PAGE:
Author Archive

Andrea Noble

Staff Correspondent

Andrea Noble is a Staff Correspondent at Route Fifty. She most recently worked as an investigator for the House Energy and Commerce Committee through a fellowship with the Project on Government Oversight. Previously, she covered law enforcement and the Justice Department for The Washington Times and local government in Maryland for The Gazette.
Cybersecurity

FCC Renews Effort to Block Robocalls to 911 Call Centers

Under a proposed rule, voice service providers would cross reference autodialed calls with numbers on the do not call list to block any robocalls to emergency lines.

Cybersecurity

States Snag $240M to Combat Unemployment Fraud

The federal grant funding can be used to pay for identity verification services, cybersecurity, or other expenses related to fraud detection.

Emerging Tech

Cryptocurrency Company Makes Case for Running its Own Local Government

A Nevada commission is studying the concept. An executive with Blockchains Inc. says its plans for an "innovation zone" won't work inside an existing county.

Emerging Tech

FCC Releases First U.S. Mobile Broadband Map

The map, which shows where the four largest mobile carriers offer voice and data services, is a step toward improving the accuracy of high-speed internet access data.

Emerging Tech

What One City Hopes to Learn by Pausing Use of Facial Recognition Technology

A ban in Baltimore would restrict the city from purchasing facial recognition technology and temporarily restrict use by city agencies, residents and businesses (but not the police).

CIO Briefing

As Variant Spreads, Some Regions Bring Back Mask Advisories

In St. Louis and Los Angeles, officials are urging vaccinated residents to wear masks as cases of the Delta strain of Covid-19 are on the rise.

Policy

Billions of Federal Dollars to Close Broadband Gaps are About to Start Flowing

The FCC has launched a program that provides $50 subsidies to help households pay internet bills and also approved rules for a $7 billion fund for libraries and schools.

Policy

Senate Committee Clashes over Sweeping Election Reform Bill

Lawmakers failed to advance the For the People Act out of committee, but Senate Majority Leader Chuck Schumer is expected to bring the bill to the floor anyhow.

Cybersecurity

Single Sign-in For Government Services Expands to States, Localities

The federal government is looking to partner with state and local governments to grow its Login.gov service, which it says is secure and user friendly.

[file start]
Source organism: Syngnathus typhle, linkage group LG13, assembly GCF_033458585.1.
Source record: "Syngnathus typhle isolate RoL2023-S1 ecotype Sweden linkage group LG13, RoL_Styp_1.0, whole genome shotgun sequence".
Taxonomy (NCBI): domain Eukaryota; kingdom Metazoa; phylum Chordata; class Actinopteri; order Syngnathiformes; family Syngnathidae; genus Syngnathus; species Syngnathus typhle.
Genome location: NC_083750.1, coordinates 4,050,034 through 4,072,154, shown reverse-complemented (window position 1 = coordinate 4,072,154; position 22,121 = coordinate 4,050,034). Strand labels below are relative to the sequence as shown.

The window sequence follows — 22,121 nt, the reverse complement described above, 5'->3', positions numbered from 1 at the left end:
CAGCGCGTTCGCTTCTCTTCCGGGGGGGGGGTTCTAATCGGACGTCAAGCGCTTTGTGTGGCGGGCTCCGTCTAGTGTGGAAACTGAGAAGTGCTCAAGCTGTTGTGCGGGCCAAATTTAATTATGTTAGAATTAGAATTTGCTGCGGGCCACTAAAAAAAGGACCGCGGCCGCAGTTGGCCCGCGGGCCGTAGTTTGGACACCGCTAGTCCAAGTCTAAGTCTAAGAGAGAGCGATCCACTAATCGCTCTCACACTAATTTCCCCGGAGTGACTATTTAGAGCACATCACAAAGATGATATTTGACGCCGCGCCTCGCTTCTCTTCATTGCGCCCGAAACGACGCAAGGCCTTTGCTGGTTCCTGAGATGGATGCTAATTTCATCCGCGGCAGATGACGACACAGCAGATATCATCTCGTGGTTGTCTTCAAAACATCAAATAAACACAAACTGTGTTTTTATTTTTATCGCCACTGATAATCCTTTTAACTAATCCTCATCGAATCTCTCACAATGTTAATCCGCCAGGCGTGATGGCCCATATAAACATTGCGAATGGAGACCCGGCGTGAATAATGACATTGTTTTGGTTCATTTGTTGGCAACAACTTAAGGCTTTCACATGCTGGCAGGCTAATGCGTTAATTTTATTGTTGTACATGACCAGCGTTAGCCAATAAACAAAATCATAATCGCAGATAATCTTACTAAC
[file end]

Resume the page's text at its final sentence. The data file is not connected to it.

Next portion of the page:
Policy

Buttigieg Underscores Urgency of Transportation Infrastructure Investment

Republican lawmakers are skeptical of the scope of the Biden administration’s planned infrastructure package, which the president is expected to provide more details on next week.

IT Modernization

Lawmakers Urge Internet Companies to Join New Discount Broadband Program

The Emergency Broadband Benefit Program, slated to start at the end of April, will provide discounts on internet service to struggling households.

IT Modernization

The FCC Wants Your Feedback to Improve Broadband Access

In an effort to create more accurate maps detailing broadband connections and service, the Federal Communications Commission is collecting first-hand accounts from users.

Emerging Tech

After Decision Upholding FCC’s 5G Rules, Cities Now Weighing Appeal

The 9th U.S. Circuit Court of Appeals largely upheld FCC rules limiting local government’s ability to regulate 5G infrastructure and cap fees. Cities involved in the case have until Sept. 28 to file an appeal, but some experts say the ruling wasn’t all bad.

Cybersecurity

Ransomware Attacks Demanding Larger Payouts from Local Governments

The average ransom demanded of a local government in a cyberattack grew from $30,000 to $380,000, according to one cybersecurity firm.

IT Modernization

One-Third of U.S. Workers Want Permanent Remote Work

A new Morning Consult survey finds many workers would like to continue working from home after the coronavirus pandemic recedes and some would likely move to a new city or state if remote work becomes permanent.

CIO Briefing

Pandemic, Civil Unrest Complicate Voting in the Nation’s Capital

Washington, D.C. is among the jurisdictions that encouraged residents to vote by mail to stay safe amid the coronavirus pandemic, but voters who came out to the polls Tuesday still encountered long lines.

CIO Briefing

Weeding Out Fraudulent Unemployment Claims Just Became More Difficult

Millions of out-of-work Americans are filing for unemployment during the coronavirus pandemic and fraudsters are using the unprecedented crush of filings to take advantage.

Policy

States Struggle to Get Vote-by-Mail Plans Ready in Time

Many states delayed their primaries to give election officials more time to prepare, but quickly overhauling procedures comes with real challenges. What will it all mean for the November elections?

Data

States Start Hiring Battalions of Contact Tracers to Track Covid-19

As governors look to loosen coronavirus restrictions, a key benchmark will be improving the ability to track and isolate new cases. That will include more “contact tracers,” investigators who track down those who’ve come in contact with infected people.

CIO Briefing

Real ID Deadline Postponed Due to Coronavirus

President Trump pushed back the Oct. 1 deadline that would have required Americans to have Real ID compliant driver’s licenses and other identification cards in order to board an airplane.